Tutorial: Adding an SD card reader to your Linksys WRT54G
|By Rasmus Rohde and Mads Ulrik Kristoffersen|
This project is for people who would like to add a little storage to their Linksys WRT54G router besides the builtin 4MB flash ram. What we will do is connect an SD card reader to some of the GPIO pins of the CPU found inside the Linksys and with the help of a little driver we can use as a block device from Linux. This means that if you compile your kernel for the Linksys with e.g. support for MSDOS partitions and VFAT you will be able to mount, read, write, partition and so on your normal SD cards. The speed obtainable for reading and writing seems to be about 200 KB/s.
We will be driving the SD card in SPI mode, meaning that only one of the four data out pins are used (pin 7). Obtaining the specs for driving the card in the native SD mode is VERY costly and furthermore the limited number of GPIO pins available inside the router also mandates the use of some sort of serial protocol. The two VSS pins can simply be wired together for this project (VSS2 is used to control the sleep mode of the card). With this in mind lets look at the solder points in the router.
First of all we suggest that you configure a kernel with support for MSDOS partitions and VFAT. Partition support must be built into the kernel whereas VFAT can be built both as a module or into the kernel. These are some things you may want to include in your .config:
CONFIG_PARTITION_ADVANCED=y CONFIG_MSDOS_PARTITION=y CONFIG_FAT_FS=y CONFIG_MSDOS_FS=y CONFIG_VFAT_FS=y
Now get the driver and the Makefile. You will need to modify the Makefile to point to where your OpenWRT linux kernel headers are and also the mipsel compiler location. When that is done just type make (ignore the warnings - they are ok).
The module is now ready to be inserted. Make sure a card is placed in the reader and then load the module. Check with dmesg that everything went ok, and hopefully you should now have some new devices in /dev/mmc/... Here is a little snippet of a "conversation" with the router
root@radio:~# ls -al /lib/modules/2.4.20/ drwxr-xr-x 1 root root 0 Jan 1 00:08 . drwxr-xr-x 1 root root 0 Jan 1 00:01 .. lrwxrwxrwx 1 root root 28 Jan 1 00:01 et.o -> /rom/lib/modules/2.4.20/et.o -rw-r--r-- 1 root root 50616 Jan 1 00:02 fat.o -rw-r--r-- 1 root root 12780 Jan 1 00:08 mmc.o -rw-r--r-- 1 root root 11244 Jan 1 00:03 msdos.o -rw-r--r-- 1 root root 19156 Jan 1 00:05 vfat.o lrwxrwxrwx 1 root root 28 Jan 1 00:01 wl.o -> /rom/lib/modules/2.4.20/wl.o root@radio:~# insmod mmc Using /lib/modules/2.4.20/mmc.o root@radio:~# dmesg | tail -7 mmc Hardware init mmc Card init mmc Card init *1* mmc Card init *2* Size = 249856, hardsectsize = 512, sectors = 499712 Partition check: mmca: p1 root@radio:~# insmod fat Using /lib/modules/2.4.20/fat.o root@radio:~# insmod msdos Using /lib/modules/2.4.20/msdos.o root@radio:~# mount /dev/mmc/disc0/part1 /mnt -tmsdos root@radio:~# ls -al /mnt drwxr-xr-x 2 root root 16384 Jan 1 1970 . drwxr-xr-x 1 root root 0 Jan 1 00:01 .. -rwxr-xr-x 1 root root 0 Jan 1 00:07 bossepr0.pic -rwxr-xr-x 1 root root 22646 Jan 1 00:02 ld-uclib.so -rwxr-xr-x 1 root root 12780 Jan 1 2000 mmc.o -rwxr-xr-x 1 root root 1048576 Jan 1 2000 temp.bin -rwxr-xr-x 1 root root 16777216 Jan 1 2000 temp2.bin -rwxr-xr-x 1 root root 16777216 Jan 1 2000 temp3.bin -rwxr-xr-x 1 root root 693 Jan 1 2000 temp4.bin root@radio:~# df Filesystem 1k-blocks Used Available Use% Mounted on /dev/root 896 896 0 100% /rom /dev/mtdblock/4 2176 1580 596 73% / /dev/mmc/disc0/part1 249728 33856 215872 14% /mnt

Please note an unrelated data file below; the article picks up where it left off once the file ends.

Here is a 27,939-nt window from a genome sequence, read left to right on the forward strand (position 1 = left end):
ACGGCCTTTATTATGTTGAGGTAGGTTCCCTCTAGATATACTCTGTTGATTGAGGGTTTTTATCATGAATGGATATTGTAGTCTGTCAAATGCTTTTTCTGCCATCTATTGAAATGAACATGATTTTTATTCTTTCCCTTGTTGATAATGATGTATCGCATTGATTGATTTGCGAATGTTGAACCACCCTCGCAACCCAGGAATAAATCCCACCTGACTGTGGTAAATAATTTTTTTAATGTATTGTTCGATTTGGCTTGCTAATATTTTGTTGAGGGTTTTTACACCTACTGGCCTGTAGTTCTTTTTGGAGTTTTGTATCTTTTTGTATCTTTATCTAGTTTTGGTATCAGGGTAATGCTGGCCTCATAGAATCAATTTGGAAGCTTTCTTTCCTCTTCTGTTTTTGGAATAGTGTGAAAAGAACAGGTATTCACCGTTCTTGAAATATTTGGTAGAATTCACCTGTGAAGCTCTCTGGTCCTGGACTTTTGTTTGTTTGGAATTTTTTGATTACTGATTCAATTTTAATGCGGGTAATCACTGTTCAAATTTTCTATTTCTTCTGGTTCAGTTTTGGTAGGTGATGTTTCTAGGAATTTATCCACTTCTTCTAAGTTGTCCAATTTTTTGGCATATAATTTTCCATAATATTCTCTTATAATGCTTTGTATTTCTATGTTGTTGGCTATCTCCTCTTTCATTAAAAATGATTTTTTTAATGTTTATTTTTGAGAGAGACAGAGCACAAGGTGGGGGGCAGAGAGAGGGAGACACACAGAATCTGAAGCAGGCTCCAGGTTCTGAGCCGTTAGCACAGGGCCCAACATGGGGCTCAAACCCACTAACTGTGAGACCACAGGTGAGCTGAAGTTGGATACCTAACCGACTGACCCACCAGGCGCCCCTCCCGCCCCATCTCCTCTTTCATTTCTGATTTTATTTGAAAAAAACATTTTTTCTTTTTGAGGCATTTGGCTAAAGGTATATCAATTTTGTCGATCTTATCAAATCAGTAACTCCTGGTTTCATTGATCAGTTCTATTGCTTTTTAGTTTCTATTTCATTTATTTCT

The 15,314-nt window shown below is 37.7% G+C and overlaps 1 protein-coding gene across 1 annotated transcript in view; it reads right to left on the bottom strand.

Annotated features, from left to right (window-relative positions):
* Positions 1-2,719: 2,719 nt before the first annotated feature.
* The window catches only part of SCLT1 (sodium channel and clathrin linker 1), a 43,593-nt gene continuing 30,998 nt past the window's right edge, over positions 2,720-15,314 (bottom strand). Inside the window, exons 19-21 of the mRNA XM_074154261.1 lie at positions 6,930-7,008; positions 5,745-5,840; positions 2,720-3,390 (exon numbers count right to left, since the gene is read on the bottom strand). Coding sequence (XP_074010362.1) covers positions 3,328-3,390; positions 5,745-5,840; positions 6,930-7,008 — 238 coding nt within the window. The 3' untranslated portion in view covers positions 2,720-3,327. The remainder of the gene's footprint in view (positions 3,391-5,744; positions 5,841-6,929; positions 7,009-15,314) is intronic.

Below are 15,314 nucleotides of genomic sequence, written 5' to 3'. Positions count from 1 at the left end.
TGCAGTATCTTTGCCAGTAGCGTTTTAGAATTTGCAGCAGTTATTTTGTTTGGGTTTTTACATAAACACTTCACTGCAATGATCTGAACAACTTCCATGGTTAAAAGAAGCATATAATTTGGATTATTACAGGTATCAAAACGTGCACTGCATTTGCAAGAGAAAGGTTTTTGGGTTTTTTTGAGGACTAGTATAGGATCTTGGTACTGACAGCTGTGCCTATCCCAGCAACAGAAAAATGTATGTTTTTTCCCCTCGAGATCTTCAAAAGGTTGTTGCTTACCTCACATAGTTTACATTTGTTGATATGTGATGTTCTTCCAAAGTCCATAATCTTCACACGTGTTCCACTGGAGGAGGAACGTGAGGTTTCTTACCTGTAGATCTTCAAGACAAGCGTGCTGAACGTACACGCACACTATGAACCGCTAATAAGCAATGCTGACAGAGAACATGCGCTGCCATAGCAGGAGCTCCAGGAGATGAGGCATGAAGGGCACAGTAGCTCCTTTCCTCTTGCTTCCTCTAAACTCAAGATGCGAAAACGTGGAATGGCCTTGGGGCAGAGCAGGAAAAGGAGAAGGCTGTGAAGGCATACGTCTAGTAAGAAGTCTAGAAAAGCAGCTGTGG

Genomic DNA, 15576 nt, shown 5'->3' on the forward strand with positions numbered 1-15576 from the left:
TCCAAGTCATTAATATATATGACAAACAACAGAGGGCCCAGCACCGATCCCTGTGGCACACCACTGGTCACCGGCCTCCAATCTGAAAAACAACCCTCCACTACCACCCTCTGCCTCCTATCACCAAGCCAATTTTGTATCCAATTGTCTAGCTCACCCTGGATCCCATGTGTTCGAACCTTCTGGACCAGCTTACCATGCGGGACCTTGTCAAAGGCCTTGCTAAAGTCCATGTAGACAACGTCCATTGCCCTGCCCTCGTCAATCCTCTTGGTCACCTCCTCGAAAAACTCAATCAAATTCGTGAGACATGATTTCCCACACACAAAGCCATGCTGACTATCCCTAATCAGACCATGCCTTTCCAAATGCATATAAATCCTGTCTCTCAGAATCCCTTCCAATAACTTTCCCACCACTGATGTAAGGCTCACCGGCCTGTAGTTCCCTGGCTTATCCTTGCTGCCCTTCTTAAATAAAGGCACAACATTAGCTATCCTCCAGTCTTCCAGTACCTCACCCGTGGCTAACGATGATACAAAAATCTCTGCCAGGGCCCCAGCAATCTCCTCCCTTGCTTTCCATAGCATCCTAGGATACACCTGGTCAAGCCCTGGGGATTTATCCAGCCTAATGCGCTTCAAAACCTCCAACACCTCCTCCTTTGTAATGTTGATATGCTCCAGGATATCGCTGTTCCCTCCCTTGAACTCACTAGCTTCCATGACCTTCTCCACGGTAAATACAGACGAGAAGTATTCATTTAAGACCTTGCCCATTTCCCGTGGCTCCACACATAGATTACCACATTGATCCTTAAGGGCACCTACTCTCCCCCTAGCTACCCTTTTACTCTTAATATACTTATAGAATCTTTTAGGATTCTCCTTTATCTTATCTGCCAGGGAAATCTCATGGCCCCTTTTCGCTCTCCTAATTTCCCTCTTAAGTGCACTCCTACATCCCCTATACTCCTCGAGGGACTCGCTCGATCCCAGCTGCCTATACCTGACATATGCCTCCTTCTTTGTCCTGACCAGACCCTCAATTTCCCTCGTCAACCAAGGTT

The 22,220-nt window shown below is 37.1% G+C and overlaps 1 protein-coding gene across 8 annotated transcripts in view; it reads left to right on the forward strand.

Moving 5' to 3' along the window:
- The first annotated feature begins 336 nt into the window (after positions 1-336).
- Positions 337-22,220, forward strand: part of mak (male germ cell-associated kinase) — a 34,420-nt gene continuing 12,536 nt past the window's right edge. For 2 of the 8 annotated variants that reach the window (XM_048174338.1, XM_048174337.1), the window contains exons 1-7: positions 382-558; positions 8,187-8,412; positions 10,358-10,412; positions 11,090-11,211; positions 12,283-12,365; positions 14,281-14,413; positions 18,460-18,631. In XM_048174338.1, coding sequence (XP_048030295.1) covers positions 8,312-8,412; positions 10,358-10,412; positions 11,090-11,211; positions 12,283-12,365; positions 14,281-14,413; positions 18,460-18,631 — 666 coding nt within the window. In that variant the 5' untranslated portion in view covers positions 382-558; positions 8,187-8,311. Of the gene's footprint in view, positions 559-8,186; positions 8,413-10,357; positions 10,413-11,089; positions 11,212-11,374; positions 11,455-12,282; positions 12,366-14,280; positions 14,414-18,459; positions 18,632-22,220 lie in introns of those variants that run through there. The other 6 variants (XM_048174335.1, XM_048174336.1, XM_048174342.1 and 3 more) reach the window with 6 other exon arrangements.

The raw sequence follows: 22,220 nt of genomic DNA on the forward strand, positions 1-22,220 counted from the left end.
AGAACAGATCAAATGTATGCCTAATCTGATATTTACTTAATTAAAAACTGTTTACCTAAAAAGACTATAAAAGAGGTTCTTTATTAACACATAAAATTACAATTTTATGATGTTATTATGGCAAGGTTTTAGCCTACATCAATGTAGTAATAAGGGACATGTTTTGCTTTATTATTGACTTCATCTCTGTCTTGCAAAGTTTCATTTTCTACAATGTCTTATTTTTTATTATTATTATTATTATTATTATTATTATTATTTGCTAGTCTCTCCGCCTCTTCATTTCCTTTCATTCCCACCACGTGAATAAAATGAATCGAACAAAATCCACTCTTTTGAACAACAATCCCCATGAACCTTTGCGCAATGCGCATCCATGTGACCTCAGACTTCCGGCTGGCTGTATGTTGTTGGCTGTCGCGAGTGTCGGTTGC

The easiest way to get a kernel running with the needed fs support is probably by downloading OpenWRT and building the flash image. When you are familar with this process, it is quite easy to change the settings for your kernel. Just go to buildroot/build_mipsel/linux and type make menuconfig. Go to file systems -> Partition Types and check "Advanced partition selection" and "PC BIOS (MSDOS partition tables) support". In "File systems" you should also check "DOS FAT fs support" and optionally "VFAT (Windows 95) fs support". When done just exit saving the changed and type make dep zImage to force a rebuild of the kernel. Then you can just rebuild your OpenWRT image and the new kernel will be included automatically.
The integrated Broadcom CPU BCM4712 used in the WRT54G provides a number of General Purpose Input/Output pins (or GPIO pins) that are used for various purposes in the router. We have been able to identify 8 such pins until now and these are assigned as follows:
|GPIO 0||(Output)||WLAN LED|
|GPIO 1||Output||POWER LED|
|GPIO 6||Input||Reset button|
|GPIO 7||Output||DMZ LED|
The pins used in this project are the ADM_EESK, ADM_EEDO, ADM_EEDI and DMZ LED pins. The ADM_* pins constitute an interface used to configure the ADMTek switch chip. Since this only happens during the boot process, we are free to use these pins to our likings afterwards (the corresponding pins on the switch chip will be tri-state after configuration). The names of the other pins should be self explanatory. The direction of the pins can be individually programmed (even though this of course does not make sense for every pin).